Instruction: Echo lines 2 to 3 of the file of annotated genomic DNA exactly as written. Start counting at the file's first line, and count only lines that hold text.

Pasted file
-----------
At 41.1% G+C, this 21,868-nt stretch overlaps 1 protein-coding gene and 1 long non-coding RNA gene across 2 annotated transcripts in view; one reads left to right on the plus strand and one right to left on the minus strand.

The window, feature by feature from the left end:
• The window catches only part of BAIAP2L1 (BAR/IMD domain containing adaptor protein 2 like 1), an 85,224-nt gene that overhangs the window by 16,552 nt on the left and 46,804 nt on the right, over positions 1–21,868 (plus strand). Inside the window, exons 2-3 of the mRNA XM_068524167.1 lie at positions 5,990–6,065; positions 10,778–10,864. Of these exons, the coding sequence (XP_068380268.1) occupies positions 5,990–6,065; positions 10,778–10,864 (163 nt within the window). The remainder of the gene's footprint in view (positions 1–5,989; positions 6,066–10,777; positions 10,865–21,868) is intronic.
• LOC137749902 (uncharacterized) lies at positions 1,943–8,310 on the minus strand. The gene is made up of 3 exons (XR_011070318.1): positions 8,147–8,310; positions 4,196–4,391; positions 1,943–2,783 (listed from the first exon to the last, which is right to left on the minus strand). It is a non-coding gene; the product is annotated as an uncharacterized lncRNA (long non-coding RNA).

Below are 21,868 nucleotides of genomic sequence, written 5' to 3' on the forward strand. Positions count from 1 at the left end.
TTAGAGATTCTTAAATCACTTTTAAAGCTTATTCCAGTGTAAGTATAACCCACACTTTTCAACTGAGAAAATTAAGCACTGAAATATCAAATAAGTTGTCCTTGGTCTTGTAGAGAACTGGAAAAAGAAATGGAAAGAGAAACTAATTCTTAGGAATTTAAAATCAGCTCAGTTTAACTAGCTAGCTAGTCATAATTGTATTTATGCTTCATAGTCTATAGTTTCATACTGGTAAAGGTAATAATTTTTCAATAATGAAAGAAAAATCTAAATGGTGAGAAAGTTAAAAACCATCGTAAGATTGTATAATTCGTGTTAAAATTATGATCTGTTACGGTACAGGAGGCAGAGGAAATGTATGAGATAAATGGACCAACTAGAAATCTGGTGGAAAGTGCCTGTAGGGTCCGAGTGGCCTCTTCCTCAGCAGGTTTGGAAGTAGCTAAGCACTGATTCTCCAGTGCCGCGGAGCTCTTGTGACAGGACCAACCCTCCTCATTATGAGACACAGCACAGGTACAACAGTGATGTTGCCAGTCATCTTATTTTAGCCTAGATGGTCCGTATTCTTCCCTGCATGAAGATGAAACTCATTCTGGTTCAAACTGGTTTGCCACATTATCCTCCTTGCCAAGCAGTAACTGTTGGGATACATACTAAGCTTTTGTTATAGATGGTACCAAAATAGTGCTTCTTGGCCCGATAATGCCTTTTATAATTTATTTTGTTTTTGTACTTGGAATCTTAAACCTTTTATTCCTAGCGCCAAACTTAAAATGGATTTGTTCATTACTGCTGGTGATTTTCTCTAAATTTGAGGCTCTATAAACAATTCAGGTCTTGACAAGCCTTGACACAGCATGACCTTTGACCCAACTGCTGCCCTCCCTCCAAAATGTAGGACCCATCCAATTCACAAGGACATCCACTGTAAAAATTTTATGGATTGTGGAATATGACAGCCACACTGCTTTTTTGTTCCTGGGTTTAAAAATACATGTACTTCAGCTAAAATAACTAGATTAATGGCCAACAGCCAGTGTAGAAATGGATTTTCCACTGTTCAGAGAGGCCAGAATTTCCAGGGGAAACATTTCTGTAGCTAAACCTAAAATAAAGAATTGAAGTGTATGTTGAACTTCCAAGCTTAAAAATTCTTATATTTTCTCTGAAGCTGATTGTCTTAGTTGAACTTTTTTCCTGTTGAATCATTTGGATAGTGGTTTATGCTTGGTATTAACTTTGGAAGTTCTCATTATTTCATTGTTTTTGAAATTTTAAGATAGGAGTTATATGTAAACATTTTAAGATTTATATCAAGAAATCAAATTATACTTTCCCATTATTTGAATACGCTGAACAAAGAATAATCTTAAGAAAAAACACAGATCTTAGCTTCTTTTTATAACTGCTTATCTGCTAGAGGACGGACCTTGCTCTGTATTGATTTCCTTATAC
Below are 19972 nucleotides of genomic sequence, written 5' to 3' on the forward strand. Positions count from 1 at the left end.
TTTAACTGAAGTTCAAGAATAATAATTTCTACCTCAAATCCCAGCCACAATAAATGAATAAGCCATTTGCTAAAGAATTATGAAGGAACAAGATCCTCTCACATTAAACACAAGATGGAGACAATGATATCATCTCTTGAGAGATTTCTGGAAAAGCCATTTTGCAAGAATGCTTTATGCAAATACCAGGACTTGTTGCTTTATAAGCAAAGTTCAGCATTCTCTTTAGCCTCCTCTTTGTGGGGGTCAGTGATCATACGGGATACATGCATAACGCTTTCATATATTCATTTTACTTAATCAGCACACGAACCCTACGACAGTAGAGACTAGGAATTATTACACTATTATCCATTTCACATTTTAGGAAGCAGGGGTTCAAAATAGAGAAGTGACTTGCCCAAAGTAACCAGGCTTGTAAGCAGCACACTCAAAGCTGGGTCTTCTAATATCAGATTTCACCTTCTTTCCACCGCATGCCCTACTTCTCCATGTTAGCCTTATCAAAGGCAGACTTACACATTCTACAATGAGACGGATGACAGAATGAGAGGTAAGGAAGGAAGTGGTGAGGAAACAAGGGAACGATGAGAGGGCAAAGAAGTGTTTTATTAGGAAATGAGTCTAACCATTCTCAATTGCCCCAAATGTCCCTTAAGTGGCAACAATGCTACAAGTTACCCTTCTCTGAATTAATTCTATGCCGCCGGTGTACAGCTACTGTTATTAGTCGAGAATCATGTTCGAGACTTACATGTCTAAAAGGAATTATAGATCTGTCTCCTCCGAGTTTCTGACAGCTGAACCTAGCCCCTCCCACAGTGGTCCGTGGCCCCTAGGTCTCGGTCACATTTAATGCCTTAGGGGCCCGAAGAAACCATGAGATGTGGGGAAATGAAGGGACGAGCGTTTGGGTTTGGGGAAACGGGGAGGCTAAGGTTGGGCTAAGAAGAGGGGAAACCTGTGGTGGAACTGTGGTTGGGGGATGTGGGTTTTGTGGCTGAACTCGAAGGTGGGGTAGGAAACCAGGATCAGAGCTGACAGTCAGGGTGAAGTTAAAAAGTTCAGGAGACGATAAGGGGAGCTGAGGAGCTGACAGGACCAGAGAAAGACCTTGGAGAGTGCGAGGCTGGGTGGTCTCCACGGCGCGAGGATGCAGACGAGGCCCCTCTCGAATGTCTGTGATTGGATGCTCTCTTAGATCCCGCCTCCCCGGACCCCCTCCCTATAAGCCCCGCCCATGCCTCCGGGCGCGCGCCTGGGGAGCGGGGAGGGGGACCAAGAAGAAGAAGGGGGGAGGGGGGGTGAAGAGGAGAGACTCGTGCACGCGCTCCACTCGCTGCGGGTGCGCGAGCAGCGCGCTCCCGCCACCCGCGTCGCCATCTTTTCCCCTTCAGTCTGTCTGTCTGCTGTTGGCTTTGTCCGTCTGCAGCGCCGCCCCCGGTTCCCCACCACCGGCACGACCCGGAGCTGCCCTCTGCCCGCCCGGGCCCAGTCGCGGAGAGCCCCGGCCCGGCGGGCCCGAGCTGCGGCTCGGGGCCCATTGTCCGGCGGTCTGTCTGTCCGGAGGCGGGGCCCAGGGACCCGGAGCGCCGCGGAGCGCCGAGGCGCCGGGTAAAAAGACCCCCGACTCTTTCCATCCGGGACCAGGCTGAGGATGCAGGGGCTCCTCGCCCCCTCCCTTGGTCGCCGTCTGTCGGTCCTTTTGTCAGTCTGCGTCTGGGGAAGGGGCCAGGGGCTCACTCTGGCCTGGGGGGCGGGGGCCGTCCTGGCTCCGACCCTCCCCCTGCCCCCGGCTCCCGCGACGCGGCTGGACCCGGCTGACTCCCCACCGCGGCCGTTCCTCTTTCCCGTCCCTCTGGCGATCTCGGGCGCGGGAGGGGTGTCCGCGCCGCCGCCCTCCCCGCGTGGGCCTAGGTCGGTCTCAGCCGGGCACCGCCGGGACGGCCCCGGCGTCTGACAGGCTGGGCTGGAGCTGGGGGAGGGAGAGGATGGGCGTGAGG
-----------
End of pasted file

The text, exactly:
The window, feature by feature from the left end:
• The window catches only part of BAIAP2L1 (BAR/IMD domain containing adaptor protein 2 like 1), an 85,224-nt gene that overhangs the window by 16,552 nt on the left and 46,804 nt on the right, over positions 1–21,868 (plus strand). Inside the window, exons 2-3 of the mRNA XM_068524167.1 lie at positions 5,990–6,065; positions 10,778–10,864. Of these exons, the coding sequence (XP_068380268.1) occupies positions 5,990–6,065; positions 10,778–10,864 (163 nt within the window). The remainder of the gene's footprint in view (positions 1–5,989; positions 6,066–10,777; positions 10,865–21,868) is intronic.